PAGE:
Everyday Parenting: Making Conscious Choices
Everyday Parenting / Parenting

Everyday Parenting: Overwriting Autopilot

I still do stupid things.

Just in case you thought I had this whole parenting thing figured out by now, let me assure you, I don’t.

Sometimes I just don’t think. Sometimes I think I’m doing the right thing and then I get a sudden realisation that actually what I’m doing makes no sense at all and how on earth could I have missed that?

I had that experience today.

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Miss almost 2 naps every day. I breastfeed her to sleep when she’s ready and then put her into our bed. She doesn’t spend her whole nap there though. She will wake up, sometimes after only half an hour, or sometimes two hours later. If it hasn’t been long, she’s often not quite ready to wake up. She wants another feed and then she drifts back off to sleep and stays on my lap until she’s really ready to wake up.

I’m familiar with the routine by now so whenever I hear her wake and start to cry I quickly run to grab her and take her to sit down as fast as I can. In my mind, she’s not fully awake and the quicker I can feed her and help her back to sleep then the better it is for her. She won’t have to fully wake and she’ll get more rest, right?

The thing is though, she doesn’t like it when I pick her up suddenly. She cries more and squirms and in her half asleep state doesn’t understand that I’m just trying to be quick for her so I can feed her like she wants. And yet I continue on, not considering another way, despite her protests. Because in the end, it all works out right? She gets what she wants.

Today, for some unknown reason, something clicked in my brain. I heard her stir, I rushed in, I looked at her lying there with her eyes still closed but starting to cry, I stopped. I finally realised how disconcerting it must be to be just starting to wake from sleep and then suddenly be lifted into the air and rushed out of the room!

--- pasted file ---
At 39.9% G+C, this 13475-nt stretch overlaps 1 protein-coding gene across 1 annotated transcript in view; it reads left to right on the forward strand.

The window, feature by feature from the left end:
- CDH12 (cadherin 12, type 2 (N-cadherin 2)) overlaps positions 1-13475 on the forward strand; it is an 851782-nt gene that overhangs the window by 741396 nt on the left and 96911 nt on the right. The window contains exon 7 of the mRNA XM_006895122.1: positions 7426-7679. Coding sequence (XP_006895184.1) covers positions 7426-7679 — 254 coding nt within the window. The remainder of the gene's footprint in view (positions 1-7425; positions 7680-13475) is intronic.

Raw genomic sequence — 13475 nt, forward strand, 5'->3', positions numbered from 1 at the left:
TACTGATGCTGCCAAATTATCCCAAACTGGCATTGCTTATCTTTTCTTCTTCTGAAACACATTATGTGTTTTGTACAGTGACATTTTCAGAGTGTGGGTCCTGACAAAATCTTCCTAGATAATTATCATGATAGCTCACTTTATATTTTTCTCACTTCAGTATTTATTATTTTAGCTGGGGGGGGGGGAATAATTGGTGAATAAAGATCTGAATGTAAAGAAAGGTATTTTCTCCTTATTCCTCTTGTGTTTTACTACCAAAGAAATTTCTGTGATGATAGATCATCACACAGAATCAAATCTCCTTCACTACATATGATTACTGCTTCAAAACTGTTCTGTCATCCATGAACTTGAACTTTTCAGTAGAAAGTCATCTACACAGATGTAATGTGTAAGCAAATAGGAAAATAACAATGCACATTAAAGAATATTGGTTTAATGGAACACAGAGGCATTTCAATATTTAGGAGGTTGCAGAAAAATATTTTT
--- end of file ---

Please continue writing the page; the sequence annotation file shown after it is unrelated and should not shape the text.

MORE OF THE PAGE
This time, I gently said ‘you’re waking up, I’m going to pick you up now and then carry you out and you can have a feed’. She lied still. I slowly picked her up. She didn’t cry.

She wasn’t upset at all. She lay in my arms, eyes still closed. I sat down, she fed straight back to sleep. Simple.

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What on earth was I doing before? At all other times I ask her before picking her up, why was I not doing it in these moments? Where was this misguided belief that I knew best, despite her obvious discomfort, coming from? Gah! I annoy myself.

We all make mistakes and when we know better, we do better.

To me, these realisations are a reminder of the importance of conscious, intentional parenting. If I had stopped to think about what I was doing it would have been clear to me. I value bodily autonomy, I want to respect my children, I listen to their feelings instead of trying to shush them. But in this case, I was acting on autopilot. My intentions were good, I wanted to soothe her discomfort, but I wasn’t conscious of how my actions were contributing to the situation.

I needed to slow down and consider my options. It’s so hard to realise when you’re parenting unconsciously because it’s just that…unconscious. Sometimes you get into habits that once began as deliberate choices you made but at some point in time stopped suiting the needs of everyone involved.

I’m sure I will have more similar realisations in the future. I feel pretty silly and the mistake seems so obvious now that I’m aware of it. I’m reminding myself that even with the best of intentions, mistakes happen. All I can do is try my hardest to remain conscious, mindful, and intentional and I think the best way to do that is to be aware of everyone’s feelings and needs moment to moment.

“Parenting consciously isn’t about “getting it right” all the time, but about evolving together. Children are immensely forgiving, and neither are they irreparably damaged by those times when we come up short. On the contrary, they learn to accept their own limitations through seeing us accept ours.” -Shefali Tsabary